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Fact Sheet: The Economic Benefits of Fixing Our Broken Immigration System: Impacts for California Families

August 01, 2013

America has always been a nation of immigrants, and throughout the nation's history, immigrants from around the globe have kept our workforce vibrant, our businesses on the cutting edge, and helped to build the greatest economic engine in the world. However, America's immigration system is broken and has not kept pace with changing times. Today, too many employers game the system by hiring undocumented workers and there are 11 million people living and working in the shadow economy. Neither is good for the U.S. economy or California families.

Attached is a report by the National Economic Council about the economic benefits for California by fixing our broken immigration system.

Commonsense immigration reform will strengthen California's economy and creates jobs.

  • According to Regional Economic Models, Inc., a set of reforms that – like the Senate bill – provides a pathway to earned citizenship and expands a high-skilled and other temporary worker programs would together boost California's economic output by $7.3 billion and create approximately 77,070 new jobs in 2014. By 2045, the boost to California's economic output would be around $35.8 billion, in 2012 dollars.
  • Immigrants already make important contributions to California's economy. For example, California's labor force is 34.4% foreign-born. In 2009, immigrants accounted for 34% of total economic output in the Los Angeles metropolitan area.

Commonsense immigration reform fosters innovation and encourages job creation in California.

  • 36.6% of California business owners are immigrants. These businessmen and women generate $34.3 billion in income for California each year.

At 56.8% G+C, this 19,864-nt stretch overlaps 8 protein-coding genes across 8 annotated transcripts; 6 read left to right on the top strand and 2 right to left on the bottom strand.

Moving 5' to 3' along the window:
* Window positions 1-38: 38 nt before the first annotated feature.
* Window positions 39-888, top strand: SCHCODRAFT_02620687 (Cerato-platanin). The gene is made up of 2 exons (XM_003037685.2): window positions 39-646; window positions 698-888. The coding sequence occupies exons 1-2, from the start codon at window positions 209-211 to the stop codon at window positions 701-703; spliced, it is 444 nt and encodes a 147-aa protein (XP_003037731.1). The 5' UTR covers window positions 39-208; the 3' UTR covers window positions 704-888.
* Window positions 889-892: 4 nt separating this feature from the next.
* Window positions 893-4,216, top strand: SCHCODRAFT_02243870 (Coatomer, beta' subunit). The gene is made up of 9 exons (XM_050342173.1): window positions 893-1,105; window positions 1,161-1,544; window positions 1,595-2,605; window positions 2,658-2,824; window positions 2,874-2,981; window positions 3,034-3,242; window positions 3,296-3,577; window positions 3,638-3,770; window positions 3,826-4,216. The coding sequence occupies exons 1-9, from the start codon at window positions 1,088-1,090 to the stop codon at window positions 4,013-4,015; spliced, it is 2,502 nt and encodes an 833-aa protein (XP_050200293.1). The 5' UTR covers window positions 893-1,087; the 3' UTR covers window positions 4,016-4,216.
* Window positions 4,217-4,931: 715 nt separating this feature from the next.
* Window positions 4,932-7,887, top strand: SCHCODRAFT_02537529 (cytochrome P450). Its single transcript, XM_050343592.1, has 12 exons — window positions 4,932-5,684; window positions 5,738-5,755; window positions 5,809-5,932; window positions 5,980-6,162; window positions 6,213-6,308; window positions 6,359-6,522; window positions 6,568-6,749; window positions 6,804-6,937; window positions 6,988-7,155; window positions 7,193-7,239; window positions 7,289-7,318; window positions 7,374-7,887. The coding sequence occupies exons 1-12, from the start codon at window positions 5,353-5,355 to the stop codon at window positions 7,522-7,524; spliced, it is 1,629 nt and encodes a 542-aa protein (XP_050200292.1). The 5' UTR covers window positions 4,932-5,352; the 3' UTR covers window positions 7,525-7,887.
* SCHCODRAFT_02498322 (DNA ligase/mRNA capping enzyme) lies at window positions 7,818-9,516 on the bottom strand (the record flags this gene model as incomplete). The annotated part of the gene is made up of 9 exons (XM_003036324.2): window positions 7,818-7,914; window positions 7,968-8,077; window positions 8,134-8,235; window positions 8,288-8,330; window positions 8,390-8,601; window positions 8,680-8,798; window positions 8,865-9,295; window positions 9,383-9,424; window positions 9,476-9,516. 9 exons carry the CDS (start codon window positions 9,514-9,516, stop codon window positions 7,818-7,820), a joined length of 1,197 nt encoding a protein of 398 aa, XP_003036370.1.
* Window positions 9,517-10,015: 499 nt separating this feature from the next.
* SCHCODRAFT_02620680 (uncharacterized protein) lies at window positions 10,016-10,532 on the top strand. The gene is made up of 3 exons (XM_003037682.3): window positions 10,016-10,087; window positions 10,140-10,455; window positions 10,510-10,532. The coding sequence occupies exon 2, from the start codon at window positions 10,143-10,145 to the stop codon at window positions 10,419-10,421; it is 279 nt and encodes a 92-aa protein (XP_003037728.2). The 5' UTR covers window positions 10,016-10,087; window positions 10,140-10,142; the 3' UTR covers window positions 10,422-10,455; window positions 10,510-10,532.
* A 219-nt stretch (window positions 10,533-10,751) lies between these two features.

• In California, 38.3% of science, technology, engineering, and math (STEM) graduates at the state's most research-intensive schools are foreign-born. Also, 56.5% of the state's engineering PhDs are foreign-born.

Commonsense immigration reform increases workers' income, resulting in new state and local tax revenue.

•      Providing a pathway to earned citizenship and expanding high- and low-skilled visa programs will increase total personal income for California families by $29.1 billion in 2020, according to Regional Economic Models, Inc.

•      Commonsense immigration reform would have increased the state and local taxes paid by immigrants in California by approximately $327 million in 2010, according to one study.

Commonsense immigration reform will contribute to the recovery of California's housing market and will strengthen California's technology, agriculture, and tourism industries, among others.

  • Immigrants significantly increased home values in California between 2000 and 2010 - in Los Angeles County, the increase was $3,278 for the median home.
  • There are 81,033 farms in California that sell approximately $33.9 billion in agricultural products. Noncitizen farmworkers accounted for 73% of all farmworkers in California between 2007 and 2011. According to one study, in 2020 an expanded temporary worker program – like the one provided by the Senate bill – would mean 9,426 new jobs for U.S. citizens and immigrants (including jobs not only in agriculture, but also retail trade, construction, and other sectors) in California, and increase California's real personal income by $489 million in 2012 dollars.
  • These provisions will increase tourism to the U.S., including to California - which saw approximately 6,134,000 overseas visitors in 2011.

Many California residents and stakeholders support comprehensive immigration reform.

  • President of the California Farm Bureau, Paul Wegner: He warns that if House GOP members block comprehensive immigration reform it would be bad for California business, in part because the current immigration system does not provide enough work visas to meet California's farm labor needs.
  • President of California Chamber of Commerce, Allan Zaremberg: "comprehensive immigration probably more important to California's economy than that of any other state. Now is the time for California's congressional delegation to take the lead to ensure California's critical industries have the workers and talent they need to create necessary California jobs. Technology, agriculture, and tourism, among others, must have comprehensive immigration reform to survive."

Barack Obama, Fact Sheet: The Economic Benefits of Fixing Our Broken Immigration System: Impacts for California Families Online by Gerhard Peters and John T. Woolley, The American Presidency Project

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